The creeks offer the opportunity to become areas of social interaction, establishing compellingconnections with the natural systems. They can be used as open spaces for recreation, incorporating low impact mobility (for pedestrians and bikers), fostering habitat protection and water conservation. The specific design proposal focuses on how to redefine the relation of the settlements with one of the urban creeks in Circasia, allowing residents and visitors to enjoy this green corridor, creating a network of compelling public spaces and addressing environmental issues. While the design solutions respond to particular local features, this case study is meant to serve as a pilot project that could be replicated in other ravines of Circasia, and in similar scenarios throughout Latin America. The gap between the urban, the rural and the natural has to be removed creating a seamless sequence of quality places. This will enhance the appreciation of the richness of the Coffee Cultural Landscape, expecting that new generations would understand the value derived from the protection and improvement of local ecosystems. In order to protect the creeks and make them part of the urban dynamics it is necessary to envision new ways to interact with them.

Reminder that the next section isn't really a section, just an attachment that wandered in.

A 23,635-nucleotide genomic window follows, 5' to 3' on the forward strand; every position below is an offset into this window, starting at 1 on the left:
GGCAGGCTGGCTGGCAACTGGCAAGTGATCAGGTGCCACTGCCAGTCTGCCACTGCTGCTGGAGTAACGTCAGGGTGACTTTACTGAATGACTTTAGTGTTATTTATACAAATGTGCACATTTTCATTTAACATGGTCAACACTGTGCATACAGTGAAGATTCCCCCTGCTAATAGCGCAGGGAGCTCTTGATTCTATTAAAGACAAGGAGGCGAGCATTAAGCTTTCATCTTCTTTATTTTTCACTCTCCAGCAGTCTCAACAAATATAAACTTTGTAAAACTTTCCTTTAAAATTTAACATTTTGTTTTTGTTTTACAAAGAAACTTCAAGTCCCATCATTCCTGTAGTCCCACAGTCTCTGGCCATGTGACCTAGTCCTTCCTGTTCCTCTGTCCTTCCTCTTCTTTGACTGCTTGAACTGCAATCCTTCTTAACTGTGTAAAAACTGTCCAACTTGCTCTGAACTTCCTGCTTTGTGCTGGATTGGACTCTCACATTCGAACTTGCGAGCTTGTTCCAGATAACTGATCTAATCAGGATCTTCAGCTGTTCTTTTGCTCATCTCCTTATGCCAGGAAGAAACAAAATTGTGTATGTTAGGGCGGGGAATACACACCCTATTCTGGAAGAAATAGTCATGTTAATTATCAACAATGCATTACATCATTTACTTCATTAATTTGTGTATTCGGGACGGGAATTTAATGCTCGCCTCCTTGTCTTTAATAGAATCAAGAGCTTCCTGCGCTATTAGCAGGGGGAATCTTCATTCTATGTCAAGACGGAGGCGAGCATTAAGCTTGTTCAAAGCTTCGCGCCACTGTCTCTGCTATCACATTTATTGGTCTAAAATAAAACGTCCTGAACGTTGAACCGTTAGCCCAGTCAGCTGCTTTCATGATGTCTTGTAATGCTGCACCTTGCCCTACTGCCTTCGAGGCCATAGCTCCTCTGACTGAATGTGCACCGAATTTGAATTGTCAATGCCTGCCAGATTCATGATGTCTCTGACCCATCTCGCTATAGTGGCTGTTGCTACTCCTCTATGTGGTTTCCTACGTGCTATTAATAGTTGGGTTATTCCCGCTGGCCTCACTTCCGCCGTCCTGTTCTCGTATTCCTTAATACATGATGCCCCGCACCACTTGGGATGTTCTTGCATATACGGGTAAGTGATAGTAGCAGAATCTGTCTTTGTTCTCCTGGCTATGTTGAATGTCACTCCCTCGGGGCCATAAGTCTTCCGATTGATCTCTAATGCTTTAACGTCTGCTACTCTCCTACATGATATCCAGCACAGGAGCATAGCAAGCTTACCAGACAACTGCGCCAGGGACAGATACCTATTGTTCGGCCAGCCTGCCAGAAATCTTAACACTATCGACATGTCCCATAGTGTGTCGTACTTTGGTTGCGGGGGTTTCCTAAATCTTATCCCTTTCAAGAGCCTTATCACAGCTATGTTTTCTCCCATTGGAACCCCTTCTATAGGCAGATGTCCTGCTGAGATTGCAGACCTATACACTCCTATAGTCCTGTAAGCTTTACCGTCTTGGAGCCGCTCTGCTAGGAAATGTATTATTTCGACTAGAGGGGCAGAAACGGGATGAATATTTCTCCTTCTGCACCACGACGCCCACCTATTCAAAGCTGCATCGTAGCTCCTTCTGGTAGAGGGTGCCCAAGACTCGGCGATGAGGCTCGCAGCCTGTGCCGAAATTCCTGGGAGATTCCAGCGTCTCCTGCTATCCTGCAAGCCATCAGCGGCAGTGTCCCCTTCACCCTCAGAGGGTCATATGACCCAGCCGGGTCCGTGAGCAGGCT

A possible approach is to carefully study the edge conditions: the seam between the city and the creeks, turning the urban fabric onto the green corridors, improving accessibility, visibility and connections across the creeks.